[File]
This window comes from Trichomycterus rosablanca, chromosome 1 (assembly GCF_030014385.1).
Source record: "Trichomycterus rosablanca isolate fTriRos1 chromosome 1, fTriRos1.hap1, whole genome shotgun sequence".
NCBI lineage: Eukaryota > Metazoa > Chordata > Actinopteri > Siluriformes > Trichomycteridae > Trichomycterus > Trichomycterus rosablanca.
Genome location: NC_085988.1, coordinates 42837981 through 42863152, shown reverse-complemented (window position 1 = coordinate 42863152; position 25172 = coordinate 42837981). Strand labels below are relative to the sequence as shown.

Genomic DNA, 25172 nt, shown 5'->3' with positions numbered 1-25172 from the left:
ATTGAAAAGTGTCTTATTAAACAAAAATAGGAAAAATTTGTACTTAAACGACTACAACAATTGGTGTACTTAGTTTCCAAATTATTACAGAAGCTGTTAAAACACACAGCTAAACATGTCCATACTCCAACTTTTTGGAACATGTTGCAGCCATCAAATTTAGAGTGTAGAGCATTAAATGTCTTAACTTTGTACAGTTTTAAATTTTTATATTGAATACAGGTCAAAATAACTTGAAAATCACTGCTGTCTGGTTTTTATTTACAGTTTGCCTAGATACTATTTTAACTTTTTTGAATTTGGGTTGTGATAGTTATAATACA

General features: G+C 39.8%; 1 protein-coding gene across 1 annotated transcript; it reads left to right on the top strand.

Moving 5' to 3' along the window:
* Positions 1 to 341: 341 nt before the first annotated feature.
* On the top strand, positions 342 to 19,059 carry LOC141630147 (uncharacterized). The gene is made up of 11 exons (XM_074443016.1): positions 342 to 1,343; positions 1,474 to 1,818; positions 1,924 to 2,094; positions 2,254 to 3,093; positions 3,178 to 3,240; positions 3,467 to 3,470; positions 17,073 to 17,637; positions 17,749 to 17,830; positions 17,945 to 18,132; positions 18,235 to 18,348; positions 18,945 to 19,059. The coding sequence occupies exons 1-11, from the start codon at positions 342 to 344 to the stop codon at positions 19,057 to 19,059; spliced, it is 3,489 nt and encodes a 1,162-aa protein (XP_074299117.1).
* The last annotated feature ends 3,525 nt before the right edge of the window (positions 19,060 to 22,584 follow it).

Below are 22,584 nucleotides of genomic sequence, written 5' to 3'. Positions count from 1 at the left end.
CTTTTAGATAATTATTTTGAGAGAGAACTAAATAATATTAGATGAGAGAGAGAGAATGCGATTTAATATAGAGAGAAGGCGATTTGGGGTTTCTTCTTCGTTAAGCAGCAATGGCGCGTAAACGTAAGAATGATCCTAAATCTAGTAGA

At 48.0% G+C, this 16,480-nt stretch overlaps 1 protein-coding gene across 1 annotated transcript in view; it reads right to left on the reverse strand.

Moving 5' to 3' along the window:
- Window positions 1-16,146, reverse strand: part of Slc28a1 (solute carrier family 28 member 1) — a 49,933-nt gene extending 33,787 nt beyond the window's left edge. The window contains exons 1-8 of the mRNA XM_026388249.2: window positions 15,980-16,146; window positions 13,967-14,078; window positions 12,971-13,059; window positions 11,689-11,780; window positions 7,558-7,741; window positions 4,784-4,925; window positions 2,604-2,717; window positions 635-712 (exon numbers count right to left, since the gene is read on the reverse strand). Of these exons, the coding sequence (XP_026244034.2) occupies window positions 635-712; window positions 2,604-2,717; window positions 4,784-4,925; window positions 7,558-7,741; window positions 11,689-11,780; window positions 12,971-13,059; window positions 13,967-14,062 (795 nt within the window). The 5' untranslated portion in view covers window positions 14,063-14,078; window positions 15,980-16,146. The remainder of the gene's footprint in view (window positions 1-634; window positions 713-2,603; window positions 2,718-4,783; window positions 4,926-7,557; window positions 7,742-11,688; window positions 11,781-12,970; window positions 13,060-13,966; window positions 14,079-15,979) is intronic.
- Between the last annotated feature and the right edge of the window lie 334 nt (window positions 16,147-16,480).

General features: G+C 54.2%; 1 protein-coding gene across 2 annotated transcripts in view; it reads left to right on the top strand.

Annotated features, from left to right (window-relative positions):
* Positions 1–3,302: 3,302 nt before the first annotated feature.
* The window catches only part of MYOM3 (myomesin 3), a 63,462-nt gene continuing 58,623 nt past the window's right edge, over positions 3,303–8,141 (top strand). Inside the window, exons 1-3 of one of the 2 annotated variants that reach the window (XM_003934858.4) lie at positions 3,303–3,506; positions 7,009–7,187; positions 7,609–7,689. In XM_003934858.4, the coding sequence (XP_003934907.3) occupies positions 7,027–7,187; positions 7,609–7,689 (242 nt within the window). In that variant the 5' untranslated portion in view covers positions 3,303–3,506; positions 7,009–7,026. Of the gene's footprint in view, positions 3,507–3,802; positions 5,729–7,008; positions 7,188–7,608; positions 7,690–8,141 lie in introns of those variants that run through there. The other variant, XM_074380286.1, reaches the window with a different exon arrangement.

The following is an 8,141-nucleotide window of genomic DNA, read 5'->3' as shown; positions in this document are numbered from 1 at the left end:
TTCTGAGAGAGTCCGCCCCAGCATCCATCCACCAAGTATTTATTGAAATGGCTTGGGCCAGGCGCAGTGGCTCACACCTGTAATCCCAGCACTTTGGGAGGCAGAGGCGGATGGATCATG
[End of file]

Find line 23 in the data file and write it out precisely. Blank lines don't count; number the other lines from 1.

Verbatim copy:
TTCTGAGAGAGTCCGCCCCAGCATCCATCCACCAAGTATTTATTGAAATGGCTTGGGCCAGGCGCAGTGGCTCACACCTGTAATCCCAGCACTTTGGGAGGCAGAGGCGGATGGATCATG